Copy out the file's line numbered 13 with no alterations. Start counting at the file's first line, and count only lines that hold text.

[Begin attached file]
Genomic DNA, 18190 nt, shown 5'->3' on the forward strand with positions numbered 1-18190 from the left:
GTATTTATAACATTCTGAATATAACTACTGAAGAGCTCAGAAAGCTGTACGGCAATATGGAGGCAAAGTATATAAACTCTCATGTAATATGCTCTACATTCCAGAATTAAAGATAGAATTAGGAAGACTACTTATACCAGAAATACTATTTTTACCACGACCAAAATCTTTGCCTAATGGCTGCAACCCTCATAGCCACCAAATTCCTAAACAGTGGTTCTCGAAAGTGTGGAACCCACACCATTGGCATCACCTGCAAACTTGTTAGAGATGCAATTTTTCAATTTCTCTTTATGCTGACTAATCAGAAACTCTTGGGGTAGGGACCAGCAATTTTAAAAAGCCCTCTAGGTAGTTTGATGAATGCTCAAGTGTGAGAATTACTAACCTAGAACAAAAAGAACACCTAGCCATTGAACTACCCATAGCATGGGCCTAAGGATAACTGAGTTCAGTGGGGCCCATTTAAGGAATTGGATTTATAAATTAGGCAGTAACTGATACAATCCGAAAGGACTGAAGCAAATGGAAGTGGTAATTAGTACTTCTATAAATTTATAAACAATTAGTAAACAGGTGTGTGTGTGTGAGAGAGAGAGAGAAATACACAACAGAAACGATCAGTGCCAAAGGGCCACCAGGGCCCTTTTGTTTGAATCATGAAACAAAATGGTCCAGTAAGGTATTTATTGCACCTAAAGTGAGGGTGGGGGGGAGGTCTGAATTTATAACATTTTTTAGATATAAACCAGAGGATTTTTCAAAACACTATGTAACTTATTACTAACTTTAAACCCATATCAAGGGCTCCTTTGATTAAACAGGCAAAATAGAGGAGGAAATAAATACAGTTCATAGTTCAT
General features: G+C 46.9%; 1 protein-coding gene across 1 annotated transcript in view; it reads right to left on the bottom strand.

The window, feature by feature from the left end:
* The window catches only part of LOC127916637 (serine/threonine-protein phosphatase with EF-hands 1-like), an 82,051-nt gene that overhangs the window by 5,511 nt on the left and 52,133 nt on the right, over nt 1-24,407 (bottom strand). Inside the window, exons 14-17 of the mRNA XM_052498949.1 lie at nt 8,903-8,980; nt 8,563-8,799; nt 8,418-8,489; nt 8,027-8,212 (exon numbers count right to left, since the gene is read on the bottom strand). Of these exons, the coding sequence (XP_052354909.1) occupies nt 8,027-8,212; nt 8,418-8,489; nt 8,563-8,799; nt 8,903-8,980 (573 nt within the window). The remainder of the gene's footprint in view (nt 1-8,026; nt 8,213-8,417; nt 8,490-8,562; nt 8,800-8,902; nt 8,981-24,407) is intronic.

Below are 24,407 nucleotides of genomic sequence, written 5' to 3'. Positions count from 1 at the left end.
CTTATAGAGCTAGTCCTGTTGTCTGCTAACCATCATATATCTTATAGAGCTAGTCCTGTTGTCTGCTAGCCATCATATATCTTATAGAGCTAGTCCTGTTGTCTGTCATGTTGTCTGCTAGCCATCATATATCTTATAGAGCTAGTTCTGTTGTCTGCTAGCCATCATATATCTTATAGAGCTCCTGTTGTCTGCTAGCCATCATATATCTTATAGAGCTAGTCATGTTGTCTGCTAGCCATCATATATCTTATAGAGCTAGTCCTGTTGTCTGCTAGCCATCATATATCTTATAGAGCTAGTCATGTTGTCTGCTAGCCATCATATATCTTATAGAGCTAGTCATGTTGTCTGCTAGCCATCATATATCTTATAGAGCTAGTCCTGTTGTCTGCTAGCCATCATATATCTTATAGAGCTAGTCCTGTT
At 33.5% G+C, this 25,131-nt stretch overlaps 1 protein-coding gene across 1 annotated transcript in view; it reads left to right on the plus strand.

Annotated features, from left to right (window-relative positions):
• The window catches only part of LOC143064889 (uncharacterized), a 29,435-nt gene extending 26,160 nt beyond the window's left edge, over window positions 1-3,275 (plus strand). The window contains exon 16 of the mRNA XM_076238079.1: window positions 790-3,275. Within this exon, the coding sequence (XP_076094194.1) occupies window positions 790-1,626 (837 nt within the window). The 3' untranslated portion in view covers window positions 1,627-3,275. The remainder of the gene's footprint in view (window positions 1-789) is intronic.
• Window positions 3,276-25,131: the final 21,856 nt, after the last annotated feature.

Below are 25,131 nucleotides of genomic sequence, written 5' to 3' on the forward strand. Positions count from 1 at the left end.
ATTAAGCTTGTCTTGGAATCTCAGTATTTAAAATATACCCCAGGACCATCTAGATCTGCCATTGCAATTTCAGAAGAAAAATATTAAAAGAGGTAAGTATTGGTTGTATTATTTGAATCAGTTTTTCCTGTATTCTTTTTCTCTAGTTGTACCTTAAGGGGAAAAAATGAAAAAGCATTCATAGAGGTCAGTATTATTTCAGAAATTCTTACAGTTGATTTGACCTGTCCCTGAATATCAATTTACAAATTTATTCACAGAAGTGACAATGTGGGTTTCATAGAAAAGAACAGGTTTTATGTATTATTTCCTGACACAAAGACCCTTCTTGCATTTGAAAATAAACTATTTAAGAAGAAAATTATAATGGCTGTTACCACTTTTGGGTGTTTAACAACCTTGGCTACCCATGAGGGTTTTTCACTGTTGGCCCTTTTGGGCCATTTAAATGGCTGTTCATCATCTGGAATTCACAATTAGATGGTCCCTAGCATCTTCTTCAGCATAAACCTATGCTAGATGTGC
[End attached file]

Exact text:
ATTAAGCTTGTCTTGGAATCTCAGTATTTAAAATATACCCCAGGACCATCTAGATCTGCCATTGCAATTTCAGAAGAAAAATATTAAAAGAGGTAAGTATTGGTTGTATTATTTGAATCAGTTTTTCCTGTATTCTTTTTCTCTAGTTGTACCTTAAGGGGAAAAAATGAAAAAGCATTCATAGAGGTCAGTATTATTTCAGAAATTCTTACAGTTGATTTGACCTGTCCCTGAATATCAATTTACAAATTTATTCACAGAAGTGACAATGTGGGTTTCATAGAAAAGAACAGGTTTTATGTATTATTTCCTGACACAAAGACCCTTCTTGCATTTGAAAATAAACTATTTAAGAAGAAAATTATAATGGCTGTTACCACTTTTGGGTGTTTAACAACCTTGGCTACCCATGAGGGTTTTTCACTGTTGGCCCTTTTGGGCCATTTAAATGGCTGTTCATCATCTGGAATTCACAATTAGATGGTCCCTAGCATCTTCTTCAGCATAAACCTATGCTAGATGTGC